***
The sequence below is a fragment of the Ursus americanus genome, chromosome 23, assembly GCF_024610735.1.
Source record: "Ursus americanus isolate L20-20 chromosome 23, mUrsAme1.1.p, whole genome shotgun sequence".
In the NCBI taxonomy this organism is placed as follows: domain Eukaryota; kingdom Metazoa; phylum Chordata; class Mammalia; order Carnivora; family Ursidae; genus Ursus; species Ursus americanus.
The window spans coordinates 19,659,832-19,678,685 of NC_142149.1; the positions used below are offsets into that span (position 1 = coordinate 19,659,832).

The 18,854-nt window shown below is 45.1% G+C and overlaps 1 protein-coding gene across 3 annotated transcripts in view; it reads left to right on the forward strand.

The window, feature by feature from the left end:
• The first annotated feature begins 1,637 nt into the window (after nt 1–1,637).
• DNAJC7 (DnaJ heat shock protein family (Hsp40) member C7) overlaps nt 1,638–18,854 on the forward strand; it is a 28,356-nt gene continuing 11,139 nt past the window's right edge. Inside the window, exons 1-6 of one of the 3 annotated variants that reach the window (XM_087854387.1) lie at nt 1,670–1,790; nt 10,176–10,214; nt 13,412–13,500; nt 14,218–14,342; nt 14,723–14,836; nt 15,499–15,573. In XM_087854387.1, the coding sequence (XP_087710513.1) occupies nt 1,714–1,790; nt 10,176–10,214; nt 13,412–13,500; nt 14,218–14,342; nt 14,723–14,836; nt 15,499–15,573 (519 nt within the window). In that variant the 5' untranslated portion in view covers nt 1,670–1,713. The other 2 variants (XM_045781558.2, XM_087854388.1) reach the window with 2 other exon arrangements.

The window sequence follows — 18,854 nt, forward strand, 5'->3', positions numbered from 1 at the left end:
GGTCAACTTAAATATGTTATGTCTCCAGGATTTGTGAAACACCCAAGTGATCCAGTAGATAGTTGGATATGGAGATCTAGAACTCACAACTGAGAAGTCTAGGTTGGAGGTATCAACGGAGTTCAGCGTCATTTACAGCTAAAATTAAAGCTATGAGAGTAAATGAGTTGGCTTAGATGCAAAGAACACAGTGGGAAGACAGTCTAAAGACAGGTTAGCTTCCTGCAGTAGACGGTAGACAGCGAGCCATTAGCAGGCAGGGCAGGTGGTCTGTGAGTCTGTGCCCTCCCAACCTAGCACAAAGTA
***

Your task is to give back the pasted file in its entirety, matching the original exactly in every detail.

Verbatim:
The sequence below is a fragment of the Ursus americanus genome, chromosome 23, assembly GCF_024610735.1.
Source record: "Ursus americanus isolate L20-20 chromosome 23, mUrsAme1.1.p, whole genome shotgun sequence".
In the NCBI taxonomy this organism is placed as follows: domain Eukaryota; kingdom Metazoa; phylum Chordata; class Mammalia; order Carnivora; family Ursidae; genus Ursus; species Ursus americanus.
The window spans coordinates 19,659,832-19,678,685 of NC_142149.1; the positions used below are offsets into that span (position 1 = coordinate 19,659,832).

The 18,854-nt window shown below is 45.1% G+C and overlaps 1 protein-coding gene across 3 annotated transcripts in view; it reads left to right on the forward strand.

The window, feature by feature from the left end:
• The first annotated feature begins 1,637 nt into the window (after nt 1–1,637).
• DNAJC7 (DnaJ heat shock protein family (Hsp40) member C7) overlaps nt 1,638–18,854 on the forward strand; it is a 28,356-nt gene continuing 11,139 nt past the window's right edge. Inside the window, exons 1-6 of one of the 3 annotated variants that reach the window (XM_087854387.1) lie at nt 1,670–1,790; nt 10,176–10,214; nt 13,412–13,500; nt 14,218–14,342; nt 14,723–14,836; nt 15,499–15,573. In XM_087854387.1, the coding sequence (XP_087710513.1) occupies nt 1,714–1,790; nt 10,176–10,214; nt 13,412–13,500; nt 14,218–14,342; nt 14,723–14,836; nt 15,499–15,573 (519 nt within the window). In that variant the 5' untranslated portion in view covers nt 1,670–1,713. The other 2 variants (XM_045781558.2, XM_087854388.1) reach the window with 2 other exon arrangements.

The window sequence follows — 18,854 nt, forward strand, 5'->3', positions numbered from 1 at the left end:
GGTCAACTTAAATATGTTATGTCTCCAGGATTTGTGAAACACCCAAGTGATCCAGTAGATAGTTGGATATGGAGATCTAGAACTCACAACTGAGAAGTCTAGGTTGGAGGTATCAACGGAGTTCAGCGTCATTTACAGCTAAAATTAAAGCTATGAGAGTAAATGAGTTGGCTTAGATGCAAAGAACACAGTGGGAAGACAGTCTAAAGACAGGTTAGCTTCCTGCAGTAGACGGTAGACAGCGAGCCATTAGCAGGCAGGGCAGGTGGTCTGTGAGTCTGTGCCCTCCCAACCTAGCACAAAGTA